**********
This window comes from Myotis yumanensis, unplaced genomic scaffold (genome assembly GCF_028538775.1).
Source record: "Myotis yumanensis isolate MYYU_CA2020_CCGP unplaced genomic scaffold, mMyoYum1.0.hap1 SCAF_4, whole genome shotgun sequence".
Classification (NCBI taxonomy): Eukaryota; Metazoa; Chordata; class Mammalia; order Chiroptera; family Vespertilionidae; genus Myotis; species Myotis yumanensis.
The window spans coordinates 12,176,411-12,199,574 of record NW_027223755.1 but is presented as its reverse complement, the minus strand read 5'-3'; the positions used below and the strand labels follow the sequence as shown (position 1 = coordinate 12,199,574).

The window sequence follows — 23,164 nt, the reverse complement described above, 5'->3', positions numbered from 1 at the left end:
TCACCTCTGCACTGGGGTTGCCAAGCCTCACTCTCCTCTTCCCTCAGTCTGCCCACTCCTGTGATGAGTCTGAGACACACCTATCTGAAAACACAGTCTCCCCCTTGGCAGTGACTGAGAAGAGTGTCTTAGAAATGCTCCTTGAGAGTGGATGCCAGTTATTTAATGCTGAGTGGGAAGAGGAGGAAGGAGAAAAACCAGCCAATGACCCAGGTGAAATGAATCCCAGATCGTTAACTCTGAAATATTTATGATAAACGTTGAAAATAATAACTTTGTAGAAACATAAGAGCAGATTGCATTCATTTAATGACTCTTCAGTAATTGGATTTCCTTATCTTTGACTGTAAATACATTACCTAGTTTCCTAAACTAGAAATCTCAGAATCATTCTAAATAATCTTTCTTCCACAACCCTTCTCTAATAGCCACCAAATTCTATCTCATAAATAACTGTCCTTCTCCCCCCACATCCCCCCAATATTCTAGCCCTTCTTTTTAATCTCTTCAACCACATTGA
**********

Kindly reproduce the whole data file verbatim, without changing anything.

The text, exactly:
This window comes from Myotis yumanensis, unplaced genomic scaffold (genome assembly GCF_028538775.1).
Source record: "Myotis yumanensis isolate MYYU_CA2020_CCGP unplaced genomic scaffold, mMyoYum1.0.hap1 SCAF_4, whole genome shotgun sequence".
Classification (NCBI taxonomy): Eukaryota; Metazoa; Chordata; class Mammalia; order Chiroptera; family Vespertilionidae; genus Myotis; species Myotis yumanensis.
The window spans coordinates 12,176,411-12,199,574 of record NW_027223755.1 but is presented as its reverse complement, the minus strand read 5'-3'; the positions used below and the strand labels follow the sequence as shown (position 1 = coordinate 12,199,574).

The window sequence follows — 23,164 nt, the reverse complement described above, 5'->3', positions numbered from 1 at the left end:
TCACCTCTGCACTGGGGTTGCCAAGCCTCACTCTCCTCTTCCCTCAGTCTGCCCACTCCTGTGATGAGTCTGAGACACACCTATCTGAAAACACAGTCTCCCCCTTGGCAGTGACTGAGAAGAGTGTCTTAGAAATGCTCCTTGAGAGTGGATGCCAGTTATTTAATGCTGAGTGGGAAGAGGAGGAAGGAGAAAAACCAGCCAATGACCCAGGTGAAATGAATCCCAGATCGTTAACTCTGAAATATTTATGATAAACGTTGAAAATAATAACTTTGTAGAAACATAAGAGCAGATTGCATTCATTTAATGACTCTTCAGTAATTGGATTTCCTTATCTTTGACTGTAAATACATTACCTAGTTTCCTAAACTAGAAATCTCAGAATCATTCTAAATAATCTTTCTTCCACAACCCTTCTCTAATAGCCACCAAATTCTATCTCATAAATAACTGTCCTTCTCCCCCCACATCCCCCCAATATTCTAGCCCTTCTTTTTAATCTCTTCAACCACATTGA